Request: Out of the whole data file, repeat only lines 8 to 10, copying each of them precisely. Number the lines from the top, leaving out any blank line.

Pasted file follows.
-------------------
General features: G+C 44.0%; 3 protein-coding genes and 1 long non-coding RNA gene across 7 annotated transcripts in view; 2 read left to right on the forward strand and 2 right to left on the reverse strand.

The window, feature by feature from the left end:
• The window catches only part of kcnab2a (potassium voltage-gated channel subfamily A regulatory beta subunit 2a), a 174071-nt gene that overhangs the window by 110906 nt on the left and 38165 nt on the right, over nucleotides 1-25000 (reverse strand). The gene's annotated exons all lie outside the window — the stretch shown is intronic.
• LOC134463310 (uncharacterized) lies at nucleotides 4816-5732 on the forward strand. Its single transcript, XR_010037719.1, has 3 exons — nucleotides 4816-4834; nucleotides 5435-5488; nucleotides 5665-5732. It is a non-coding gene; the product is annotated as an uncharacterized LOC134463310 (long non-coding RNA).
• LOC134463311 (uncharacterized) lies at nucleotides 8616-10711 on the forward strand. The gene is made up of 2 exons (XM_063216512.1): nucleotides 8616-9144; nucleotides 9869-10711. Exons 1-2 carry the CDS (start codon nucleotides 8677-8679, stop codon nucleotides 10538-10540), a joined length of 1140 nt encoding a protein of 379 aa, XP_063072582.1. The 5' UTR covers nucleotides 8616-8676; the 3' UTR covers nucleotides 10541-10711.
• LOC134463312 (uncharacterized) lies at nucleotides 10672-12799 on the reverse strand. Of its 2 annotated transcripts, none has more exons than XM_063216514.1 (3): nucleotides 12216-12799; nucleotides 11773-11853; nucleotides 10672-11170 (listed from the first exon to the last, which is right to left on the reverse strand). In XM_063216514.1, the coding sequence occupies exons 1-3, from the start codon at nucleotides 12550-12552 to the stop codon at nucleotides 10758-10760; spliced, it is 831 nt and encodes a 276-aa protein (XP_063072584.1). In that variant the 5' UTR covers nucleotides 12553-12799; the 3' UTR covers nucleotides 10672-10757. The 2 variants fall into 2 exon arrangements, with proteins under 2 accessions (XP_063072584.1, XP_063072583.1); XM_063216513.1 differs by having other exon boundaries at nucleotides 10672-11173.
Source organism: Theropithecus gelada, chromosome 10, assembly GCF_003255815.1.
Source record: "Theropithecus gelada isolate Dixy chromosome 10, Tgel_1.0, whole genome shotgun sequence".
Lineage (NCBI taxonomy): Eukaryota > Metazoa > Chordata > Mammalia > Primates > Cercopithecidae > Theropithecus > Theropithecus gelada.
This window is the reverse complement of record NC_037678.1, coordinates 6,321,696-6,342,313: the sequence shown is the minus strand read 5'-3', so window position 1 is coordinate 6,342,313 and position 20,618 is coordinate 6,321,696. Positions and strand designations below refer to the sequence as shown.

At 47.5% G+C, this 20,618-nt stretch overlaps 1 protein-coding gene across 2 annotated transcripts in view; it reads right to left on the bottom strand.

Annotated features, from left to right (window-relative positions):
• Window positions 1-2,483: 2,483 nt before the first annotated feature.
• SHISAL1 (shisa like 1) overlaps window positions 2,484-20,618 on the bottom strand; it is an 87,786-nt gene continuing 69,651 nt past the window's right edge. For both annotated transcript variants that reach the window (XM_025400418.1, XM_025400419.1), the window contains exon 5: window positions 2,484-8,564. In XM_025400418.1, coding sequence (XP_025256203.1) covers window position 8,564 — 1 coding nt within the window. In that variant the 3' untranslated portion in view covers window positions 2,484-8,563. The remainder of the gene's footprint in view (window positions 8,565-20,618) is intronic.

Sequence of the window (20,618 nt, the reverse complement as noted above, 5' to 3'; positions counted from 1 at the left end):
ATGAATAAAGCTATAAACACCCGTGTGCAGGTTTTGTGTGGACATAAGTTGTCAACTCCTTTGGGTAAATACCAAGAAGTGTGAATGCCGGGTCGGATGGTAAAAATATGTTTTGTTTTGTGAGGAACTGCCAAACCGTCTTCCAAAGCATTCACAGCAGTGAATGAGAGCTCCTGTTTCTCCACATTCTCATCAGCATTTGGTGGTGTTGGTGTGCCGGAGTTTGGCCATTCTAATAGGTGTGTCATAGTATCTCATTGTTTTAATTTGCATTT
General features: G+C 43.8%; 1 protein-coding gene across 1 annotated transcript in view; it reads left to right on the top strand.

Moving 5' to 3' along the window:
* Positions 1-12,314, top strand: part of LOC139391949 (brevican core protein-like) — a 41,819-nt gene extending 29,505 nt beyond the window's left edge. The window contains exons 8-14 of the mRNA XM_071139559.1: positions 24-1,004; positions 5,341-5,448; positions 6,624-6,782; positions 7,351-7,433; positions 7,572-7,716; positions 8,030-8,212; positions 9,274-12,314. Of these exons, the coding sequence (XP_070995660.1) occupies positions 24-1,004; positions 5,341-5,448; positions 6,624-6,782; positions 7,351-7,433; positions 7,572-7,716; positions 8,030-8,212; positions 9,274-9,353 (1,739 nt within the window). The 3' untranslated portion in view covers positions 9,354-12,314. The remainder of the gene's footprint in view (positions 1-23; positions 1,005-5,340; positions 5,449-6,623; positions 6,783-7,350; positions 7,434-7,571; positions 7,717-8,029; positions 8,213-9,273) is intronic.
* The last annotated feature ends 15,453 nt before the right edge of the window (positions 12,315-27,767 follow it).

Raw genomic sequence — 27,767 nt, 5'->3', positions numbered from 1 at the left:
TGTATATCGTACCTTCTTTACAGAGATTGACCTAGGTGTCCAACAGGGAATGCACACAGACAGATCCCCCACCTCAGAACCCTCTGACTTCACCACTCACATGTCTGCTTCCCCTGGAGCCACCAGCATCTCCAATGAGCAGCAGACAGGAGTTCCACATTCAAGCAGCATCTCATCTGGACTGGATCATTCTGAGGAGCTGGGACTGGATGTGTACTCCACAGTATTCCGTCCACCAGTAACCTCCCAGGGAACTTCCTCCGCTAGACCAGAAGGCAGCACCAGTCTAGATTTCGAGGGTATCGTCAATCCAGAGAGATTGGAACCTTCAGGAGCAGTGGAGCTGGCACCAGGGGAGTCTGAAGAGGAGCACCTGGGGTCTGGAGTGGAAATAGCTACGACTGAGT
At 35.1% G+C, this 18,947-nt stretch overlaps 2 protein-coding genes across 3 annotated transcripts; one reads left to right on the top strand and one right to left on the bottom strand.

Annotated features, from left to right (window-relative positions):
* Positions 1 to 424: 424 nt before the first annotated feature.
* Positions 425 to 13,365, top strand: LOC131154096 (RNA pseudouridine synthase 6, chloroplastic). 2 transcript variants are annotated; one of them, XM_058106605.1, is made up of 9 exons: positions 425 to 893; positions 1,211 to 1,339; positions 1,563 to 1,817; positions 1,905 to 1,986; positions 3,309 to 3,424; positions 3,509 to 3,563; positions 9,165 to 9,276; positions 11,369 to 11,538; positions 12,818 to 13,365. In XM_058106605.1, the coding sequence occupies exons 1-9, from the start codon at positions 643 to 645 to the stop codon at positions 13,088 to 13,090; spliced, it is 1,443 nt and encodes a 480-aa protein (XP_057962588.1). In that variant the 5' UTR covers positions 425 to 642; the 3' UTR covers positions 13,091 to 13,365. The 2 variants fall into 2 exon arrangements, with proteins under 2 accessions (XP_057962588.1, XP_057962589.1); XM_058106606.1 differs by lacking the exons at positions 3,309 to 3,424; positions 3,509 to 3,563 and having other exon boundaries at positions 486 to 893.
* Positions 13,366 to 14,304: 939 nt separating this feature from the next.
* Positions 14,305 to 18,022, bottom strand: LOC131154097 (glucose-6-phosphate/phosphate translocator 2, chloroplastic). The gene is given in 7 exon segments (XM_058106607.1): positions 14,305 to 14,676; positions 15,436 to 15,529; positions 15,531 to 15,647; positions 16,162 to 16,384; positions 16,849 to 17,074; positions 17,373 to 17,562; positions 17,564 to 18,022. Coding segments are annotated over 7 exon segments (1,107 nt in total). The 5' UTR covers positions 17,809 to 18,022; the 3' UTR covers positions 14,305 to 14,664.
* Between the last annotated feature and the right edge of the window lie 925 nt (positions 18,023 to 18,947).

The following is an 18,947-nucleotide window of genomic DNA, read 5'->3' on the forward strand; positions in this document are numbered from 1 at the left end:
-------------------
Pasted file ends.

Source record: "Theropithecus gelada isolate Dixy chromosome 10, Tgel_1.0, whole genome shotgun sequence".
Lineage (NCBI taxonomy): Eukaryota > Metazoa > Chordata > Mammalia > Primates > Cercopithecidae > Theropithecus > Theropithecus gelada.
This window is the reverse complement of record NC_037678.1, coordinates 6,321,696-6,342,313: the sequence shown is the minus strand read 5'-3', so window position 1 is coordinate 6,342,313 and position 20,618 is coordinate 6,321,696. Positions and strand designations below refer to the sequence as shown.